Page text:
May News Round-up

Posted on June 10, 2021

1. Wealthsimple Raises $610 Million – Eyes Acquisitions 

In May, Wealthsimple announced a raise of $610 million in new funding – bringing the Canadian-based robo advisor to a $4 billion valuation. Interestingly, according to reports from Bloomberg, CEO Michael Katchen credits the acquisition of ShareOwner Investments Inc., an acquisition announced in 2015, with “transforming the company by providing it with the back-office infrastructure” to become what Wealthsimple is today. With this new cash, Katchen expects to focus on infrastructure companies across the financial industry. This is not surprising as Wealthsimple already offers a breadth of financial services including investing, cash management, insurance, and even mortgages.

2. Robinhood Snaps Up Financial Advisors

According to reports from InvestmentNews, Robinhood Financial hired nearly 40 experienced, licensed advisors from competing firms – including Fidelity, TD Ameritrade, and Charles Schwab. According to a company spokesperson, Robinhood plans to double the number of advisors in 2021. These are not intended to be traditional financial advisors that give advice, however. Instead, these reps are being hired to answer phone calls where customers can inquire about options-trading, transfers, and security – not how to allocate a stock and bond allocation or what stocks to pick. 

After the fiasco involving GameStop, in which Robinhood restricted buys on shares of GME, this is an attempt for the firm to bolster its client-support capabilities – especially ahead of an IPO.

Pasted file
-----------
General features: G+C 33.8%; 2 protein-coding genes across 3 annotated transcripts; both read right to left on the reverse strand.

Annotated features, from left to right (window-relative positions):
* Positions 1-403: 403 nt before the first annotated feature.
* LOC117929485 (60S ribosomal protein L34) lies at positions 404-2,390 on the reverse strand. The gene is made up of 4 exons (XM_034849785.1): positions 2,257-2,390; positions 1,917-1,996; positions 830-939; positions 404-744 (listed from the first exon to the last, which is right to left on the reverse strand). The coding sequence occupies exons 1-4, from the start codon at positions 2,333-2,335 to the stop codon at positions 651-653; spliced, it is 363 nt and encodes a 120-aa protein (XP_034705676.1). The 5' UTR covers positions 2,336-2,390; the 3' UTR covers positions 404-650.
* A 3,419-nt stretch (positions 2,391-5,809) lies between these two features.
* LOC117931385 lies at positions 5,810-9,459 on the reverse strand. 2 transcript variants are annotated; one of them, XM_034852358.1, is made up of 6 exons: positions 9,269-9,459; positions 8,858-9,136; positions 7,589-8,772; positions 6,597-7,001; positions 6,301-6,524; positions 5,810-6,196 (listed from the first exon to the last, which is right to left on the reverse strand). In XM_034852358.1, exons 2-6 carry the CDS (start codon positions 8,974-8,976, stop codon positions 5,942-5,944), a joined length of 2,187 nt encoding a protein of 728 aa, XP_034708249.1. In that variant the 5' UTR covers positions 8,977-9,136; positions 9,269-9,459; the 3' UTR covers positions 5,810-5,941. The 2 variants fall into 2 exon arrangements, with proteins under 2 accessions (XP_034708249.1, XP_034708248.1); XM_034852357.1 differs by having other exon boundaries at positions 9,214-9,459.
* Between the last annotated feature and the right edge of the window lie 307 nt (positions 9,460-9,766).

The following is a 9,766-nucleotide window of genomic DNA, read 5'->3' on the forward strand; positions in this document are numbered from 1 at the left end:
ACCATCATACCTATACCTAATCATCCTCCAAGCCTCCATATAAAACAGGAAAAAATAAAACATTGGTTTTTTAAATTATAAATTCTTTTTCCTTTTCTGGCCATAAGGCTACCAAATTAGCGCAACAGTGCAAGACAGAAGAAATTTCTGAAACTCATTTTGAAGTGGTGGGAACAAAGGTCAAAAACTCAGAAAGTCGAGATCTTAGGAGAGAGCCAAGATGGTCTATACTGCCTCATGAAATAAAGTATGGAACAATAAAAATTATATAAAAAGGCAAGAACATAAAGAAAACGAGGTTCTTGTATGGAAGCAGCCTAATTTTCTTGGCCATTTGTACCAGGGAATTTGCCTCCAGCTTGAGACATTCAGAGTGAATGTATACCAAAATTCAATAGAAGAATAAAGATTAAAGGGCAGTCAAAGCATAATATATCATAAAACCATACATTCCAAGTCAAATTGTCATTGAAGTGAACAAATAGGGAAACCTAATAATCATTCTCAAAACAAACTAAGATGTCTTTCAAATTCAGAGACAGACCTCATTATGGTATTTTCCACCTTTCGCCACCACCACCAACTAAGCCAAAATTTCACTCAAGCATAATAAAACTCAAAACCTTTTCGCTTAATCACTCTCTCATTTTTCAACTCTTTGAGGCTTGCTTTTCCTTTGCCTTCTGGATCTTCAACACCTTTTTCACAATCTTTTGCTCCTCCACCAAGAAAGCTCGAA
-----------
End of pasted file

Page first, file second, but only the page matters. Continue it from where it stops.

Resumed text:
3. Acorns Going Public – Another SPAC

Acorns announced that it will go public via a $2.2 billion SPAC – which nearly triples the last valuation of $860 million in 2019. During the age of the pandemic, investors had no problem adapting their money-management activities to the situation – they invested online. Firms like Schwab Intelligent Portfolios, Betterment, and Acorns all reported some of the highest growth numbers in terms of new account openings and usage. As part of the SPAC deal, Acorns will receive $400 million which can be utilized to create new features.

4. SoFi Goes Public via SPAC 

The Acorns announcement arrived on the heels of SoFi closing its SPAC deal on June 1st. The new company is called SoFi Technologies (SOFI), which trades on the NASDAQ. According to reports from, SoFi raised upwards of $2.4 billion in cash proceeds from the transaction. Anthony Noto, SoFi’s CEO, explained that these funds would support new products and fund customer growth.

5. Titan Announces Crypto Offering

Titan announced that it will offer an actively managed cryptocurrency portfolio available to most U.S. investors. The investment thesis is straightforward: find crypto assets the Titan team believes are positioned for growth – while having “minimal correlation to U.S. equities”, according to Titan’s website. The crypto market is highly volatile, highly speculative, and filled with uncertainty – whether regulatory concerns or questions of viability. It has yet to be seen if Titan’s move is ahead of its time or if it puts its growing brand in potential jeopardy.

6. Fidelity Positions No-Fee Stock Investing to Teenagers 

According to reports from the Wall Street Journal, “Fidelity said it will issue debit cards and offer investing and savings accounts to 13- to 17-year-olds whose parents or guardians also invest with the firm…” Alongside Fidelity’s recent launch of the Spire app, a financial planning tool that pairs with Fidelity Go, the brand is clearly positioning itself to a new generation of investors. Already, the financial industry has dramatically lowered its costs and barriers to investing with the rise of no-fee trading and digital investing. The Wall Street Journal reports that in the first 3 months of 2021 it reported 1.6 million new accounts from younger investors (under 35), the trend of starting young is here to stay, and for the most part, it’s probably a great thing.

Posted in News
Tagged , , , , ,

Related Posts